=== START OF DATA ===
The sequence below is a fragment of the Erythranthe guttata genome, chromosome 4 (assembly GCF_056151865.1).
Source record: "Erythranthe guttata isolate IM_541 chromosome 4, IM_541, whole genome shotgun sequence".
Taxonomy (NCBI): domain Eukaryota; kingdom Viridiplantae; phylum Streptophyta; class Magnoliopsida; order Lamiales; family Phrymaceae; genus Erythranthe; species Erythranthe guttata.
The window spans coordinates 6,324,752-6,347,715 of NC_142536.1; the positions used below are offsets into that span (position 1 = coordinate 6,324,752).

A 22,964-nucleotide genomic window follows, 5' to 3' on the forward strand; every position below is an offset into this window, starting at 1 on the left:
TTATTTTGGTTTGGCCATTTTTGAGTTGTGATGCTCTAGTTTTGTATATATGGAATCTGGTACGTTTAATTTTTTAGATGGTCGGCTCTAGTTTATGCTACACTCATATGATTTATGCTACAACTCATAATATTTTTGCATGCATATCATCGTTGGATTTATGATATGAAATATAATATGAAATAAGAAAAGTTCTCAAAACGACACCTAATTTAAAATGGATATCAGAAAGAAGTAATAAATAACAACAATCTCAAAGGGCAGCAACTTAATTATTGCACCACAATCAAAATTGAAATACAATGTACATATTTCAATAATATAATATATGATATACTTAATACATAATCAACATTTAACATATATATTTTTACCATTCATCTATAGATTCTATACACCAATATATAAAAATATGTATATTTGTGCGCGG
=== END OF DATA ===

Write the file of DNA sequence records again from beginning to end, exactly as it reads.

The sequence below is a fragment of the Erythranthe guttata genome, chromosome 4 (assembly GCF_056151865.1).
Source record: "Erythranthe guttata isolate IM_541 chromosome 4, IM_541, whole genome shotgun sequence".
Taxonomy (NCBI): domain Eukaryota; kingdom Viridiplantae; phylum Streptophyta; class Magnoliopsida; order Lamiales; family Phrymaceae; genus Erythranthe; species Erythranthe guttata.
The window spans coordinates 6,324,752-6,347,715 of NC_142536.1; the positions used below are offsets into that span (position 1 = coordinate 6,324,752).

A 22,964-nucleotide genomic window follows, 5' to 3' on the forward strand; every position below is an offset into this window, starting at 1 on the left:
TTATTTTGGTTTGGCCATTTTTGAGTTGTGATGCTCTAGTTTTGTATATATGGAATCTGGTACGTTTAATTTTTTAGATGGTCGGCTCTAGTTTATGCTACACTCATATGATTTATGCTACAACTCATAATATTTTTGCATGCATATCATCGTTGGATTTATGATATGAAATATAATATGAAATAAGAAAAGTTCTCAAAACGACACCTAATTTAAAATGGATATCAGAAAGAAGTAATAAATAACAACAATCTCAAAGGGCAGCAACTTAATTATTGCACCACAATCAAAATTGAAATACAATGTACATATTTCAATAATATAATATATGATATACTTAATACATAATCAACATTTAACATATATATTTTTACCATTCATCTATAGATTCTATACACCAATATATAAAAATATGTATATTTGTGCGCGG